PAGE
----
An option is a type of contract a producer might want a writer to sign to give him/her exclusive rights to their screenplay or book. In return, the producer will pay money for the rights. (Free options do exist, but B2W does not officially recommend writers sign free options).

An option will give that producer those rights for a certain length of time, usually somewhere between two and five years. During this time, the producer will try and raise money to get the script or book developed/adapted and made.

After this period, if the movie or TV show is not made, the rights revert back to the writer. This generally means the writer is then free to sell the script or book again. Lots of writers, especially authors, have done this multiple times.

Read more about options and see an option template, HERE.

2) What is an ‘Expression of Interest’?

An ‘E.O.I’ (sometimes known as a ‘shopping agreement’) is a kind of option-like contract between a producer and writer for a very short amount of time, ie. three months.

With E.O.Is, no money usually changes hands. Instead, the producer and writer come to an agreement that the producer will take the writer’s script to a specific production company or event (ie. Cannes) with a view to raising money and/or interest in the project.

Lots of writers and producers think of E.O.Is as ‘win-win’ arrangements for both parties … Producers might like them because it means they don’t have to pay lots of money upfront, but can still test the waters on a project. It also means they can junk a project quickly if it fails to get traction.

Writers might like them because it means the producer is serious about their work, but they also don’t have sign rights away for a long time. Of course, others dislike them and think producers are hedging their bets. Like anything, individuals’ mileage may vary.

3) How does copyright work?

Depends where you are! On a legal level, it’s always wise to check the laws of the country where you permanently reside. In the UK, copyright exists as soon as a writer has created a piece of work. It also lasts for the creative’s entire lifetime, plus seventy years.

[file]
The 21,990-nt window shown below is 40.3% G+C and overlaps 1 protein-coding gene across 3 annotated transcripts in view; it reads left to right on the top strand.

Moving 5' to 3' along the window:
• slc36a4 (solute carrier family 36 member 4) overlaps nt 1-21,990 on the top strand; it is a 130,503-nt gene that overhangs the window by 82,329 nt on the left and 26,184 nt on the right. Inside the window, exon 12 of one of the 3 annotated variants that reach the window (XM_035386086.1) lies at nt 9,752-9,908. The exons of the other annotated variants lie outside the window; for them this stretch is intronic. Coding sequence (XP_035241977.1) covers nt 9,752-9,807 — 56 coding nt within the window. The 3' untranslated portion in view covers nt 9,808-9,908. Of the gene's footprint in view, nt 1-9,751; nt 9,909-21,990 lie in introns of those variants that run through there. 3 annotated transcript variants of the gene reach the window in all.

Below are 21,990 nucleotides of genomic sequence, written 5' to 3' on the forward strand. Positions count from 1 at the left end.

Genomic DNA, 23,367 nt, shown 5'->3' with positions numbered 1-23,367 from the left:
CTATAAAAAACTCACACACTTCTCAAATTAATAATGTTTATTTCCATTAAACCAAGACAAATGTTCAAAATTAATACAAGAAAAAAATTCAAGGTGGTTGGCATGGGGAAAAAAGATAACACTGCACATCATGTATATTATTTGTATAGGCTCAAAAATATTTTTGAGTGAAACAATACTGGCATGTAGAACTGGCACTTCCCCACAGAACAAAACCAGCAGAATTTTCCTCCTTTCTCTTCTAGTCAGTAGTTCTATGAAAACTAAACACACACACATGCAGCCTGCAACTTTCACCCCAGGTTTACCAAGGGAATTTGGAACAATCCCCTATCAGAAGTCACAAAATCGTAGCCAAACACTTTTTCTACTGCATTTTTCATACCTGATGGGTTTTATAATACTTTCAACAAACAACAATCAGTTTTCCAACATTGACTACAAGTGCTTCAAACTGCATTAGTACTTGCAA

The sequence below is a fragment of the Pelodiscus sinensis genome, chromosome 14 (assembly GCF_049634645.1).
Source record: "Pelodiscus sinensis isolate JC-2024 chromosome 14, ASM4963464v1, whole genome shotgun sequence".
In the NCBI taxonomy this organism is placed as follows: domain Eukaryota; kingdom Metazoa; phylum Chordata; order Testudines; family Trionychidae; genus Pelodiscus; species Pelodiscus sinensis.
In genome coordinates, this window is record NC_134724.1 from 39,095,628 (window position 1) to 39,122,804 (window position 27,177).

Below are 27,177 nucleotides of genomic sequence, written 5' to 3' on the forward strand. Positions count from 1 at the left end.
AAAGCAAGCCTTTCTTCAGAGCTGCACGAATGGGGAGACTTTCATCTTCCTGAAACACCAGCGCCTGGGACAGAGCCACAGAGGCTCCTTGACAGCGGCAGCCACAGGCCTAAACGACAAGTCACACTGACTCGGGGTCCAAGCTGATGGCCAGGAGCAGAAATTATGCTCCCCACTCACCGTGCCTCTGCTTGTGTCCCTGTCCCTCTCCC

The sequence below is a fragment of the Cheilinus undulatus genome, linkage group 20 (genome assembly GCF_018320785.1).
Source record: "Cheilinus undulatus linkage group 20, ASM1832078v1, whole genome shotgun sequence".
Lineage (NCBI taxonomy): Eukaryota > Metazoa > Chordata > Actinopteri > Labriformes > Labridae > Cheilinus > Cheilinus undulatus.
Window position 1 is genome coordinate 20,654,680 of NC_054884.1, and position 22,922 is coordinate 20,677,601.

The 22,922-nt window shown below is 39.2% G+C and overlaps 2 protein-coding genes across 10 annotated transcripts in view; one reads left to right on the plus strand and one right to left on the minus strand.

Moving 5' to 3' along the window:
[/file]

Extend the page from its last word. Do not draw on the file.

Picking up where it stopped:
Generally speaking though, it’s worth remembering that it’s NOT possible to copyright an idea, only its execution.

4)  What is a release form?

A release form is basically a ‘permission to read’ document. The USA tends to use them a lot. You don’t see them as much in the UK or Europe.

Producers send these out to protect themselves from potential legal headaches. This may include writers who might say something along the lines of …

‘You read my screenplay, then made a film or TV show with a similar idea, so now I will sue you.’ 

Lots of writers believe release forms are proof the industry is out to rip them off. But remember, ideas cannot copyrighted anyway, plus you have copyright on the execution of your story.

But if release forms scare you, simply check out multiple release form templates online. You will see they are all much of a muchness. Alternatively, don’t send your scripts to US producers.

5) What is a non-disclosure agreement?

An N.D.A is a type of legal contract that says you can’t talk about a project that is in development. Bang2write has signed lots of NDAs over the years … but crucially ONLY for specific companies, initiatives and producers that have budgets and talent attached. In other words, projects that might get sabotaged or spied on by rivals.